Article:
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Mang Puthy (right) greets a monk, at a religious ceremony after his release on bail from Bancheay Meanchey Provincial Prison earlier this month. Photo supplied
Mang Puthy (right) greets a monk, at a religious ceremony after his release on bail from Bancheay Meanchey Provincial Prison earlier this month. Photo supplied

‘Flopper’ fallout for CNRP

Opposition official and unionist Mang Puthy yesterday resigned from the Cambodia National Rescue Party, citing increased legal issues in the weeks since his release from Banteay Meanchey Provincial Prison for allegedly striking an immigration official with his car.

The decision followed a meeting with Poipet Town Governor Ngor Meng Chroun, who yesterday told The Post he was unaware of the decision, but had cautioned Puthy that his NGO must be politically neutral under Cambodian law.

Puthy, who is executive director of the Cambodia Informal Economy Reinforced Association (CIERA), was charged with aggravated violence in December for allegedly hitting Poipet immigration officer Chhean Pisith with his SUV.

A video clip of the incident that went viral showed Puthy’s car to be stationary when Pisith collapsed in front of it, resulting in widespread outrage, and mockery of Pisith. The outrage only grew after security footage from a Thai guesthouse showed Pisith walking normally just days after he was photographed wearing a neck brace and being wheeled around on a gurney.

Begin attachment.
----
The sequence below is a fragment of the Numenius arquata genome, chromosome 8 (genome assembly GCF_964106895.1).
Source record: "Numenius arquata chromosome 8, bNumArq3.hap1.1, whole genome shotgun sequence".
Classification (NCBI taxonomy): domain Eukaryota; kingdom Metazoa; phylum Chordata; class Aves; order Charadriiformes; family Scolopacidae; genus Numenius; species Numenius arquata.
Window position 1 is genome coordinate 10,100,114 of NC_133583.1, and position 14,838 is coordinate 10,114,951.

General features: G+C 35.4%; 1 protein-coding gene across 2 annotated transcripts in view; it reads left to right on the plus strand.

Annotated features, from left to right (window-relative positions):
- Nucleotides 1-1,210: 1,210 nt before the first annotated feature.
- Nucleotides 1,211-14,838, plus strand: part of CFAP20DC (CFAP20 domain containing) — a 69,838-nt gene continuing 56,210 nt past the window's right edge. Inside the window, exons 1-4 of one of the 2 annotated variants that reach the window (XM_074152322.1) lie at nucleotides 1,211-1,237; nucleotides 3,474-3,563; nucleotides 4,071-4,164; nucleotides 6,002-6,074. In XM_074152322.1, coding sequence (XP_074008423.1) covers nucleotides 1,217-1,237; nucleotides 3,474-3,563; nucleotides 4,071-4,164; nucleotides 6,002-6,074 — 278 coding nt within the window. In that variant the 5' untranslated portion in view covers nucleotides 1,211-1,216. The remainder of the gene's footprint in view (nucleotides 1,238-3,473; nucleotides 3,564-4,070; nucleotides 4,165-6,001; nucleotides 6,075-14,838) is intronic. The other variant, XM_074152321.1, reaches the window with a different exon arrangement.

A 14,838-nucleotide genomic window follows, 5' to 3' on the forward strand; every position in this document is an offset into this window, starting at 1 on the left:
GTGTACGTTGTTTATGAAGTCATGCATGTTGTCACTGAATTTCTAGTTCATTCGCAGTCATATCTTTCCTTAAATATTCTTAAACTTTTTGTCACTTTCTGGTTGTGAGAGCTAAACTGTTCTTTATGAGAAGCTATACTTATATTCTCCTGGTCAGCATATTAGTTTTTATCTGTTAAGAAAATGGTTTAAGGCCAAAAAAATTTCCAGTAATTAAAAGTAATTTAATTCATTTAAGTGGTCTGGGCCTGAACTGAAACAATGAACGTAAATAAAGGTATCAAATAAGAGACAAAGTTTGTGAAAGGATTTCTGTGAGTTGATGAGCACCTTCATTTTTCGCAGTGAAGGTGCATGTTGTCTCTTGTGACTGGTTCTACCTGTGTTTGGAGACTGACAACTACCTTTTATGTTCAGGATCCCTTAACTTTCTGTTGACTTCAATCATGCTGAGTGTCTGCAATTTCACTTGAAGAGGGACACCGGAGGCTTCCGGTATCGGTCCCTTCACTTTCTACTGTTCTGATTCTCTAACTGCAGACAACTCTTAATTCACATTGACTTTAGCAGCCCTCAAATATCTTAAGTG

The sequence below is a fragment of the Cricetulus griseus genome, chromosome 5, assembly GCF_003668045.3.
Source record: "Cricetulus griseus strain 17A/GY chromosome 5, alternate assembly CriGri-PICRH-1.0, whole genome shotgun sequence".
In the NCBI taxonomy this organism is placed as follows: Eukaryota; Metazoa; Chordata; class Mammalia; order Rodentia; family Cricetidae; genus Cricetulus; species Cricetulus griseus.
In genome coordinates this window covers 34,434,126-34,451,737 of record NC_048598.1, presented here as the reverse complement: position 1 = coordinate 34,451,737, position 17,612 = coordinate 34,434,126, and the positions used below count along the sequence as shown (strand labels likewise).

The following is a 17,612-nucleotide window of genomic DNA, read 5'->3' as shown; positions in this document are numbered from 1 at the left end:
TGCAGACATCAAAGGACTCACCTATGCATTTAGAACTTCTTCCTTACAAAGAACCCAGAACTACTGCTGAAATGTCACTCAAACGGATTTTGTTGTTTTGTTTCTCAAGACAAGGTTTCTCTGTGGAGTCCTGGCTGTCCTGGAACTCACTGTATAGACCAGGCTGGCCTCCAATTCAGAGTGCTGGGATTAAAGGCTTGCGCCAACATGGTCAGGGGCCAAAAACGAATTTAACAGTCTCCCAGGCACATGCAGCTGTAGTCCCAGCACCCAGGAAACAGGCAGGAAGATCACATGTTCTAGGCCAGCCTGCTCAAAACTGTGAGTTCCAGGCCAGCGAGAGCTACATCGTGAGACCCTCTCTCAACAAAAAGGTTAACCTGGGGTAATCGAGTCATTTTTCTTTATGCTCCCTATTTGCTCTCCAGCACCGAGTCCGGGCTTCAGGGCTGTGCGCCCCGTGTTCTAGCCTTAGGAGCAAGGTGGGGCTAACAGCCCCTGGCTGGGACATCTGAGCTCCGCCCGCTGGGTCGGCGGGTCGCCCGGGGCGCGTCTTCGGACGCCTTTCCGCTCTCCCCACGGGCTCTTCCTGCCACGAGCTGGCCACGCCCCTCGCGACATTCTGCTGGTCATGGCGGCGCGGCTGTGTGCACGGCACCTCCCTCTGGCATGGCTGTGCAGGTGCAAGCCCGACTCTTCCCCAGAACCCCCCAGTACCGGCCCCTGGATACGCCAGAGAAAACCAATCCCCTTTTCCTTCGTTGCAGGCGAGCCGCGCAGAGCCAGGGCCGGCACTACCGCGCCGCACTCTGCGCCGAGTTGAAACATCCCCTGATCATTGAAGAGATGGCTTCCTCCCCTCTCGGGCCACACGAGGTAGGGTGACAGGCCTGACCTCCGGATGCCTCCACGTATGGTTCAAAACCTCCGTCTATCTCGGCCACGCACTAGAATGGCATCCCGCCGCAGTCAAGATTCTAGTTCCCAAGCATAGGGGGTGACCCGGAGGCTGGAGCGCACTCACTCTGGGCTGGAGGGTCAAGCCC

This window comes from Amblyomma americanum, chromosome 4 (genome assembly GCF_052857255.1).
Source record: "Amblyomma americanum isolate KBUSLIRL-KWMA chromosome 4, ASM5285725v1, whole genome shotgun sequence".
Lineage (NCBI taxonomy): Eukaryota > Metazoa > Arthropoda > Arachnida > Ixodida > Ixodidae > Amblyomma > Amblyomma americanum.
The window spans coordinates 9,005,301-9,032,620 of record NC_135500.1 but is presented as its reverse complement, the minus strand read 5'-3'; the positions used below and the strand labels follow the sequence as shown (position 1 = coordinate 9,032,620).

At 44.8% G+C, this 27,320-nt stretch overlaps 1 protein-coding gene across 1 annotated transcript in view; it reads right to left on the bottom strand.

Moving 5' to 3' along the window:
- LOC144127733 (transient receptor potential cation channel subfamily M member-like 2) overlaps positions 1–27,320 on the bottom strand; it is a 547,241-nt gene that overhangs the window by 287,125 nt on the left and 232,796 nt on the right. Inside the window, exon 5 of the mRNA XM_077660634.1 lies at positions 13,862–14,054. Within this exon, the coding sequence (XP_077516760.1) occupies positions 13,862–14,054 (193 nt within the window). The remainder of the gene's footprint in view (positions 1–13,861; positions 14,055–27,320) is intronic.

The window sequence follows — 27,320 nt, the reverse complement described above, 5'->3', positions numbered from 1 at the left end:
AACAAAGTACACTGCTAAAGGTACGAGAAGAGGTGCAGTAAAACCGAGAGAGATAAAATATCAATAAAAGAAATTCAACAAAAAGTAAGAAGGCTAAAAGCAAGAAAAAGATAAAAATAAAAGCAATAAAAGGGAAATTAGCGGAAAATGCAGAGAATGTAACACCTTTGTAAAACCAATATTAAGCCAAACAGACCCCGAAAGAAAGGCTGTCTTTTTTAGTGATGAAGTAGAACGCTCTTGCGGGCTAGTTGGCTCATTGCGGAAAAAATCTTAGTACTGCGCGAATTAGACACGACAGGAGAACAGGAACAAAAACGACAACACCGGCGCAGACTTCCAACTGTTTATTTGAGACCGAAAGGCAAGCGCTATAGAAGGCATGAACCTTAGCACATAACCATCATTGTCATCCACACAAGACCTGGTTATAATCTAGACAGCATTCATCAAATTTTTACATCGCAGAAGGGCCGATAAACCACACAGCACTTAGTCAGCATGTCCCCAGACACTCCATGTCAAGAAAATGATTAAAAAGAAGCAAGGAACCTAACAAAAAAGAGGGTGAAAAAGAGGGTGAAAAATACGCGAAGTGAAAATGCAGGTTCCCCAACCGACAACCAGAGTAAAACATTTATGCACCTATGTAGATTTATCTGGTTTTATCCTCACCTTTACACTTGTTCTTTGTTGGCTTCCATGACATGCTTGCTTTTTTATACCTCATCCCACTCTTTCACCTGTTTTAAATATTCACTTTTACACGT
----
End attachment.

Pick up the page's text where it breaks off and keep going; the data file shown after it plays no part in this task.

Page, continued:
Puthy was freed on bail on January 14, in what some considered a face-saving move by the government to quell the social media fury.

Reached yesterday, Puthy said he was resigning from his party position for want of time and also because of a growing number of legal complaints against him relating to a local land dispute, a past protest at the customs office and the recent “flopper” case.

“I would like to inform the chief [of local CNRP council] that I have to fulfill my tasks at the association. So, I don’t have enough time for party work,” the letter dated January 16 reads.

The unionist added that the move would not be followed by a defection to the Cambodian People’s Party but was simply an attempt to maintain his union’s neutrality.

“I did not submit this letter to be with CPP, not at all. I will be neutral and independent. My stance is to serve the people,” he said, adding that the decision was made after the meeting with Poipet Governor Meng Chroun.

Poipet opposition official Mean Sarith said he had only learned of Puthy’s resignation via Facebook, while CNRP lawmaker Eng Chhay Eang said the unionist was free to leave the party. “When he came to CNRP, we did not force him to come, so he has the right to freely leave the party,” said Chhay Eang.

However, a former associate of Puthy’s, who spoke on condition of anonymity, yesterday described him as an ambitious man who would not leave the CNRP without having planned his next move.

“Wait and see. I think the people in CNRP also know this,” he said. “I also heard that he has tried to negotiate for being chief of administration for Poipet in the past.”

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